“There’s a big bracket race coming up in Bristol [the K&N Spring Fling], and I wanted to race my Super Stock Camaro, so I decided to put it in bracket mode, which means a delay box from Biondo Race Products, a #1 Products throttle stop, a Quick Fuel 850 carburetor, and a new torque converter,” Fletcher explained. “In the process, I thought I’d give Super Street a try. I already won a Super Comp race this year, so I checked that off my list, and I thought it would be fun to try Super Street. Honestly, I came up with this a couple of weeks ago. It wasn’t really planned.”
While Super Street is generally considered to be an entry-level class, it is inhabited by many talented racers, so most drivers probably didn’t mind the arrival of the touring pro. Using Friday’s time-trial runs to gather data and hone in on the desired delay-box and throttle-stop settings, Fletcher felt as though his chances were as good as anyone’s when eliminations began. He was tested early with a round-one match against past Indy winner Frank Kohutek and a second-round battle versus Jonathan Anderson, who was the hottest driver in the class with three NHRA Lucas Oil Drag Racing Series wins so far this season. Fletcher passed those tests and moved into his 146th final round and collected the win after Ed Pauley fouled.
“I was a little disappointed in the way I drove in the final [.034 reaction time], but obviously, I’m pretty happy with this,” said Fletcher. “I mean I was hoping to check off another class, but I can’t say I really expected to do it on the first weekend. This car was very good, and with a delay box and throttle stop, you can make so many adjustments that you can’t make in Super Stock. It’s a whole different animal. I will definitely do this again.”
Run of the event: Top Dragster low qualifier and eventual race winner Richard Prince proved that low-six-second dragsters can be effective bracket cars when he ran a 6.129 on his 6.12 dial in round one to beat Chase Murray.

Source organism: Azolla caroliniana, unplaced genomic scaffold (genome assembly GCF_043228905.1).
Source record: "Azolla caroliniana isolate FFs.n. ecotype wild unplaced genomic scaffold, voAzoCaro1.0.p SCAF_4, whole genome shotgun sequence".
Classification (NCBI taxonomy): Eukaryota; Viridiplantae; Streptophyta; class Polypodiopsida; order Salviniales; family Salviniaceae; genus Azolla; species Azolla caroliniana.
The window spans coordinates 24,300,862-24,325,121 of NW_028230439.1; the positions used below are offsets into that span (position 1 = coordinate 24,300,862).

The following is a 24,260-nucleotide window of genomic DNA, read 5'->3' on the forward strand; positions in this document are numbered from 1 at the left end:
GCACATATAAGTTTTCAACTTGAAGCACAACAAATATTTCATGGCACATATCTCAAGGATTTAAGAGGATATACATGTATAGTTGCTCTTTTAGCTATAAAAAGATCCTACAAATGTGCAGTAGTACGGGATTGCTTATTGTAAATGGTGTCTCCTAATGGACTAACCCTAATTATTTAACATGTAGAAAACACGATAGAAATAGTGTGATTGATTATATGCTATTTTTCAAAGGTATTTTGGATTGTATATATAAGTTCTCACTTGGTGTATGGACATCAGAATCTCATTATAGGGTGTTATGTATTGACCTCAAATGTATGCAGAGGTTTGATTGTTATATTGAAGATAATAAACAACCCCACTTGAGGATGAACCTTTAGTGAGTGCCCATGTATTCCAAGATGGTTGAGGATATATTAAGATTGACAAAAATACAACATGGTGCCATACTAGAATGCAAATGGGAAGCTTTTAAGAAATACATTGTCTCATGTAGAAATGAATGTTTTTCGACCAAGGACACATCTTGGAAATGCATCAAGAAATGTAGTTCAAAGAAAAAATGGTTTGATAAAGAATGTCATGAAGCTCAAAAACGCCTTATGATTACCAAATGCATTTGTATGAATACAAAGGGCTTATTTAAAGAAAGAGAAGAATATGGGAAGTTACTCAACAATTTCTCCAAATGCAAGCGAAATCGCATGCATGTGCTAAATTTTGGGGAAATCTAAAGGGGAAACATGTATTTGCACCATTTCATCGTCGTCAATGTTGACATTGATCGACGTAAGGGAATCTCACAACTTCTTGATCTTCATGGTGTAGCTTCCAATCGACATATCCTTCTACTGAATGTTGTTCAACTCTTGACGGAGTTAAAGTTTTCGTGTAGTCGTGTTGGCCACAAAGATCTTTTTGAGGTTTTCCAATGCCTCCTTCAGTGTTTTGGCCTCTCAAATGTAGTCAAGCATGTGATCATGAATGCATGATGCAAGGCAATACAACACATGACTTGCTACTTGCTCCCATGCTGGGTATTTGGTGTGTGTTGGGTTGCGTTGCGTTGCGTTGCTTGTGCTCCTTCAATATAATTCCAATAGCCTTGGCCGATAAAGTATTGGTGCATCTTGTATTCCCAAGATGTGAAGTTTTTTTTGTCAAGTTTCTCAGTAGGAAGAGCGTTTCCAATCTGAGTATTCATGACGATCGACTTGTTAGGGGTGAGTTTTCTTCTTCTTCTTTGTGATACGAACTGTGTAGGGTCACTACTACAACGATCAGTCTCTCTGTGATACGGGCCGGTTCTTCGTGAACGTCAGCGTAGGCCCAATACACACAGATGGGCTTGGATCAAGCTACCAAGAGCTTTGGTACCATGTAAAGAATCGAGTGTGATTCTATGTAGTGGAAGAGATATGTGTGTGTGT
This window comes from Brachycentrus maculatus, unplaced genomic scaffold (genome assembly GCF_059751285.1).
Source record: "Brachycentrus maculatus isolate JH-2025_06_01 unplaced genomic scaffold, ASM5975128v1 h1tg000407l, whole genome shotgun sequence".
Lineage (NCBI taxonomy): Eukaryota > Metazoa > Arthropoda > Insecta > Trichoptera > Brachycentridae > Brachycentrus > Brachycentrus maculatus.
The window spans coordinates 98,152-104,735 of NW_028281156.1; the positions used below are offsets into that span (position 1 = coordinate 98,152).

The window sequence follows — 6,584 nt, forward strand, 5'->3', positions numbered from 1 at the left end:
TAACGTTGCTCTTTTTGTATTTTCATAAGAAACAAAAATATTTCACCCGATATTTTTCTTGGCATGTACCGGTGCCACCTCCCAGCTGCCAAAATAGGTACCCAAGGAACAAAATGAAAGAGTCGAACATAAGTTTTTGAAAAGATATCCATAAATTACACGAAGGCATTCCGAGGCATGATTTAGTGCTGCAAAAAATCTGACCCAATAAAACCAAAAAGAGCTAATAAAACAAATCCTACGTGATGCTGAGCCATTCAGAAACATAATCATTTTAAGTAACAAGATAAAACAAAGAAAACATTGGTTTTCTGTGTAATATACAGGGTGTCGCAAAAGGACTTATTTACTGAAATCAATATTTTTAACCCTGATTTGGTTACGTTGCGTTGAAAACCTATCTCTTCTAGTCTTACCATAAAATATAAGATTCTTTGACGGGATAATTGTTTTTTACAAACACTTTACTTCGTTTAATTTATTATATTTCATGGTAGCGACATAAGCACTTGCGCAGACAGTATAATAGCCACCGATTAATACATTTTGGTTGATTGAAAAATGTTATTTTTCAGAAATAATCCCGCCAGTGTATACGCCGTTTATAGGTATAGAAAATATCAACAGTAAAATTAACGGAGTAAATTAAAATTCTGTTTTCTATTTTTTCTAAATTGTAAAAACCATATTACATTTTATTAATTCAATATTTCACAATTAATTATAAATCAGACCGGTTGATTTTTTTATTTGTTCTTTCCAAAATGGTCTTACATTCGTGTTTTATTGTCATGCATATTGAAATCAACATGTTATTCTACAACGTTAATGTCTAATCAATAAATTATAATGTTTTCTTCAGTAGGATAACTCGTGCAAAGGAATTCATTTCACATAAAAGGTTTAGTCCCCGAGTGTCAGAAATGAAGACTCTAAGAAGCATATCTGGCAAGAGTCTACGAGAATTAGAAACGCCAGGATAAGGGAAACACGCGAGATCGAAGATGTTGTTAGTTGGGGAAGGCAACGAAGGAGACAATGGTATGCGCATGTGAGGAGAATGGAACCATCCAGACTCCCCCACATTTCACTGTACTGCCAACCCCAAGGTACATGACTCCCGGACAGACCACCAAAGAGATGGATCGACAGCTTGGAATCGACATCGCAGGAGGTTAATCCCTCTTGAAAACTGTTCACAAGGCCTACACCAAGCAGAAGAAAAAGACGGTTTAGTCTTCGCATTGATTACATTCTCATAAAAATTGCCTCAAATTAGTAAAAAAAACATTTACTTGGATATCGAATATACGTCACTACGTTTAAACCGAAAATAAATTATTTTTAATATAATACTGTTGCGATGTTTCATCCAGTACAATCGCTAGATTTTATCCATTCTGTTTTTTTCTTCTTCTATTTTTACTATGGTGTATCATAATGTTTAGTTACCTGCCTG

Race of the event: The majority of the Lucas Oil Series racers in Atlanta were in midseason form, so there were many great runs to choose from, but this week, we’re going with the Super Street race between Lamar Stevenson and Doug Ramsey in round two. Ramsey did more than enough to win with a nearly perfect .005 start and a 10.908 at the finish line. Ramsey’s .014-second package would win almost any Super Street race, but it paled in comparison to the nearly perfect run turned in by Stevenson, who coupled a .003 reaction time with a 10.900 run.
In case you missed it: A special drawing to determine the final spots in the NHRA Summit Racing Series National Championship later this season in Pomona was held during the Summit Racing Equipment NHRA Southern Nationals. The Northwest Division (6) was drawn for Super Pro, the Southeast Division (2) for Pro, the Pacific Division (7) for Sportsman, and the West Central Division (5) for Motorcycle. Each will bring the eighth racer who will complete the eight-vehicle fields. For Divisions 2 and 5, that spot will be filled by their Summit Racing Series Finals Race of Champions winner, and Divisions 6 and 7 will bring their event champion for the final spot.
The first seven racers in each class in the National Championship competition are the NHRA Summit Racing Series Finals champions from Divisions 1-5 and the Race of Champions winners from Divisions 6 and 7.